tassel46. With the ruler, cut parallel, straight lines from the top marks to the bottom marks and through the bottom edge. Make sure not to cut all the way to the top.

7. Repeat to create two or more tassels depending on your need. If the guide marks made from steps 4 and 5 are visible, use a cutting blade to scrape them off.

 

 

tassel58. Working on the back side of the leather, align one short end of shape B on the top left edge of the tassel cutout, and use cyanoacrylate glue to adhere. Fold shape B in half to create a loop and glue again. The loop is used to connect the jump ring and ear wire to the tassel. Repeat for the second tassel.

 

 

 

tassel69. On the back side of the leather, spread a narrow band of leather bond glue along the top edge of the tassel cutout stopping 1⁄4 inch (6 mm) from the end. This helps to strengthen the tassel. Hold the top of the loop, and roll tightly to create the tassel. Keep rolling until 1⁄4 inch (6 mm) is left. Add cyanoacrylate glue to the end, and finish rolling. The glue will help keep the tassel from unrolling. Repeat for the second tassel.

 

 

 
 
 
 
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Throwback Thursday: Millie Marotta Easter Eggs!

March 17, 2016, 10:00 am  Posted by Ardi Alspach
 

The egg-decorating fun doesn’t have to end after the eggs are dyed. Last year, Martha Stewart Online asked Millie Marotta, illustrator of the book Millie Marotta’s Animal Kingdom: Color Me, Draw Me , to produce some Easter-themed line drawings for a fun egg decorating project! We’re sharing it with you again so you can take advantage of this free project as you decorate for Easter and Spring this year.

Sources
Durable decoupage finish, by Martha Stewart Crafts, in Matte, $10 for 8 oz.

how-to-illustrated-egg-654-d111784_vertMATERIALS
Detail scissors
Matte découpage finish and paintbrush
Dyed eggs
Fine-tipped markers
Coloring-book illustrations

STEPS
1. Download and print out Marotta’s coloring-book illustrations. Cut closely around shapes with detail scissors.

2. For each egg, brush back of drawing with a thin coat of découpage finish. Place illustration where desired on dyed egg; smooth down with your fingers.

3. Let dry 1 hour, then color in design with markers.

 
 
 
 
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Bring on the Luck of the Irish!

March 04, 2016, 12:00 pm  Posted by Diana Ventimiglia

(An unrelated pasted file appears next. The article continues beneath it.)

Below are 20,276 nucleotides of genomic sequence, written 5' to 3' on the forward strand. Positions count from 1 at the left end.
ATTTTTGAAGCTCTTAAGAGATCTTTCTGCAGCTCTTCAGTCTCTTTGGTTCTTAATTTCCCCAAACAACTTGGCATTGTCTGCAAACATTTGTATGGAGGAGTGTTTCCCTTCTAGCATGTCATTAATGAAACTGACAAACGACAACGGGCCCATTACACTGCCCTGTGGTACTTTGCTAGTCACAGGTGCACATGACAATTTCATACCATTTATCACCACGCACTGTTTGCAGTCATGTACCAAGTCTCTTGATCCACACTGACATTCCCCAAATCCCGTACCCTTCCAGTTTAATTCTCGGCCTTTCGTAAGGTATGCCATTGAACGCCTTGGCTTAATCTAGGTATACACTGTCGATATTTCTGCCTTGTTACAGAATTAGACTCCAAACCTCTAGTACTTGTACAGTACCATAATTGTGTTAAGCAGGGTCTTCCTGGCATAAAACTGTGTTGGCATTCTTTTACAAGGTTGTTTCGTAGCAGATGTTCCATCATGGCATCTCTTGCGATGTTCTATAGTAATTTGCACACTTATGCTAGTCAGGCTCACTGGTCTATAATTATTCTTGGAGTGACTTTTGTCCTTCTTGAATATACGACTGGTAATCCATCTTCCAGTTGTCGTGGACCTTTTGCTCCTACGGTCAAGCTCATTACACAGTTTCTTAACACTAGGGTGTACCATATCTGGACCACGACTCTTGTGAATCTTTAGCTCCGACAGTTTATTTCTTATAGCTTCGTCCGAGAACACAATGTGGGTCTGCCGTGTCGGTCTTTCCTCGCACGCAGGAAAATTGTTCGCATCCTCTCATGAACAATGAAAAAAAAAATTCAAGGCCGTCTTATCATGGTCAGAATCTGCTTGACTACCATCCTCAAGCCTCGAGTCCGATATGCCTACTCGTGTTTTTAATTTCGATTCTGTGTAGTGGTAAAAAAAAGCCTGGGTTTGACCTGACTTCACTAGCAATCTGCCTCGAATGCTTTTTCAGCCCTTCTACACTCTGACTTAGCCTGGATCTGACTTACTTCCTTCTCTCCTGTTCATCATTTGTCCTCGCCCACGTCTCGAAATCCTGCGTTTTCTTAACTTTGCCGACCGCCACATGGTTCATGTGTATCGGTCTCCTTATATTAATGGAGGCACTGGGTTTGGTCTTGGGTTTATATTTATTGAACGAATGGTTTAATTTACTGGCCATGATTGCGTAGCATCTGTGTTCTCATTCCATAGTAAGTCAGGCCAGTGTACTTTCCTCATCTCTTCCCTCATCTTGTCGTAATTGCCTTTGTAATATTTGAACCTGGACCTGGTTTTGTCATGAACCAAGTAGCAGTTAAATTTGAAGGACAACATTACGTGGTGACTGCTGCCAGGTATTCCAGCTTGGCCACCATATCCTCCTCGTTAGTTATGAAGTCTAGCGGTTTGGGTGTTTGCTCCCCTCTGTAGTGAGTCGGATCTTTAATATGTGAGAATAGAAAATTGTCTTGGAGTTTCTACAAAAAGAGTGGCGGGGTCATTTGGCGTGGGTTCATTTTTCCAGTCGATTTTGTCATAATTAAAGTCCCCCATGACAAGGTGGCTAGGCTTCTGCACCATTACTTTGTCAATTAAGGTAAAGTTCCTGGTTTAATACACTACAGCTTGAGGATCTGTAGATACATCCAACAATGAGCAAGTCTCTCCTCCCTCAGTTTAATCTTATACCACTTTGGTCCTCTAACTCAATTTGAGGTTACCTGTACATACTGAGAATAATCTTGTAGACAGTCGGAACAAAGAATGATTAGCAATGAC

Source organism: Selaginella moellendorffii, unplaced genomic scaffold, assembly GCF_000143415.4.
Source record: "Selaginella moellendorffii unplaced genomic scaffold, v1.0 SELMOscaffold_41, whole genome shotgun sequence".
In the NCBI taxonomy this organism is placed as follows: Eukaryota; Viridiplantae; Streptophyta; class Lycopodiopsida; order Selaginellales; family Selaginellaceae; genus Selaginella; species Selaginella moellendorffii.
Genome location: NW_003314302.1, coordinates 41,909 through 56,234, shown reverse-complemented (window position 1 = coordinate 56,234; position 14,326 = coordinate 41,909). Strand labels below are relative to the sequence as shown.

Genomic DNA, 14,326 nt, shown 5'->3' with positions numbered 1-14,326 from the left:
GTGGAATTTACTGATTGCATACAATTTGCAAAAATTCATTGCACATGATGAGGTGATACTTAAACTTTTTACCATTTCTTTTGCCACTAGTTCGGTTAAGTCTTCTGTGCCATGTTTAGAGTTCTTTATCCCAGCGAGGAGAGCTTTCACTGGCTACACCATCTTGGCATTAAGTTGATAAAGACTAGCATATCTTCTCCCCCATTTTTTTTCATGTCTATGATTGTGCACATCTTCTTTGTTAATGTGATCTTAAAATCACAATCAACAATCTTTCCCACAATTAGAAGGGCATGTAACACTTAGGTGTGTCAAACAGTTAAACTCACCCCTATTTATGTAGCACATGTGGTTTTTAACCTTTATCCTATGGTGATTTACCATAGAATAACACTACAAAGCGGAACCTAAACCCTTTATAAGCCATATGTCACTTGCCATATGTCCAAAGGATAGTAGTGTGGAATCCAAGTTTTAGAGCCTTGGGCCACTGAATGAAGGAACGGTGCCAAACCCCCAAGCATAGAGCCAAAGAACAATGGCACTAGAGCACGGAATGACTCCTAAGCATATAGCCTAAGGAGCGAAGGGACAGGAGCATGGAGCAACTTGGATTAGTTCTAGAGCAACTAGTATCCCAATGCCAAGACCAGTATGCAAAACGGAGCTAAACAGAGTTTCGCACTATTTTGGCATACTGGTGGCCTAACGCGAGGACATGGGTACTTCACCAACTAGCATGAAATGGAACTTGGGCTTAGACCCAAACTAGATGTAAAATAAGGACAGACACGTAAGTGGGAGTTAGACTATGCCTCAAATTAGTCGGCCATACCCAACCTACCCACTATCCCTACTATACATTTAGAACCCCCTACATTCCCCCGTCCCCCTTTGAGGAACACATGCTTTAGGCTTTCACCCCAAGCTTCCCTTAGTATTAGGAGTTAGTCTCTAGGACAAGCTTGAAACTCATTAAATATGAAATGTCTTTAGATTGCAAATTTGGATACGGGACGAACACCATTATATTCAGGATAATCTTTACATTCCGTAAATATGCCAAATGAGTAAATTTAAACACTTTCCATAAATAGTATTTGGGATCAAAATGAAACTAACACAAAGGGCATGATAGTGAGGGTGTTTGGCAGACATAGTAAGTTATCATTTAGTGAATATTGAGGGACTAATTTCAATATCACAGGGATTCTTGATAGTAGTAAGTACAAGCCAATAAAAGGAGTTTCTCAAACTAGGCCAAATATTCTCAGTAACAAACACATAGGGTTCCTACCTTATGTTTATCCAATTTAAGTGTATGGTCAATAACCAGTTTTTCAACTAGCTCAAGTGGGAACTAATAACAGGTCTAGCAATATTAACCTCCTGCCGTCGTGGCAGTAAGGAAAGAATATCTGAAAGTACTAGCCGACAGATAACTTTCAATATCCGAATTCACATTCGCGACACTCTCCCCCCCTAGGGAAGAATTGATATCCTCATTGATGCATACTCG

61Ou85QzfeLAs some of you might know from last year’s post, St. Patrick’s Day is a big deal in my family. Over the years I’ve donned everything green, ate all the corned beef and humiliated my friends with ‘Kiss Me I’m Irish’ pins. This year, I wanted to do something different with my affinity for the holiday.

Well, I didn’t need to look very far for inspiration. Aimee Ray’s Doodle Stitching The Holiday Motif Collection was sitting right on my desk, daring me to get creative. For those of you who haven’t seen this book, I suggest you get your hands on it. It’s filled with over 300 embroidery motifs designed specifically for the holidays and seasons. It even comes with a CD with all of the motifs in simple black lines so you can enlarge, edit or combine them as you like!

The book has the perfect motifs for St. Patrick’s Day. You can add them to tea towels, clothes, tote bags, pillows, and your own personalized cards. Below are a few to wet your shamrocks. I plan on adding that leprechaun to the elbows of my green sweater this year!

You can also download the black lined PDFs of these motifs here: LeprechaunPot of Gold, and Shamrock. Grab a copy for you or a loved one now!

Buy here: Barnes and Noble, Amazon, IndieBound

Continue reading...
 
 
 
 
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Wedding Papercrafts – Free Project!

February 24, 2016, 11:00 am  Posted by Brita Vallens
 
Invitation from Wedding Papercrafts

Click to enlarge

In celebration of the upcoming release of Wedding Papercrafts, we’re offering a free download of the Paper-Cut Garden Vine Invitation template from the book.

With just a craft knife, some sketch paper, and a backing cardstock in a color to match your scheme, you can create a beautiful, one-of-a-kind keepsake wedding invitation to impress your guests. If you don’t currently have a wedding to plan, consider making these invitations for an “It’s Finally Spring!” get-together.

Find the instructions and template for creating the invitation below, and pre-order your copy of Wedding Papercrafts at Barnes & Noble, Amazon, or IndieBound.

 

 

 

Materials & Tools:

• Download: Paper Cut Invitation Template

• One sheet of regular copy paper

• One sheet of colored cardstock, at least 9 x 9 inches (22.8 x 22.8 cm)

• One sheet of white sketch paper

• Craft knife

• Metal ruler

• Cutting mat

• Craft glue

• Small, soft paintbrush

• Tape

Instructions:

Wedding Papercrafts Cover1. Copy the invitation design template onto regular copy paper. Cut the template outline from the copy paper and lay it over the white sketch paper. Use tape to affix the template to the sketch paper to keep it in place as you cut. Be sure to use a cutting mat to protect your work surface.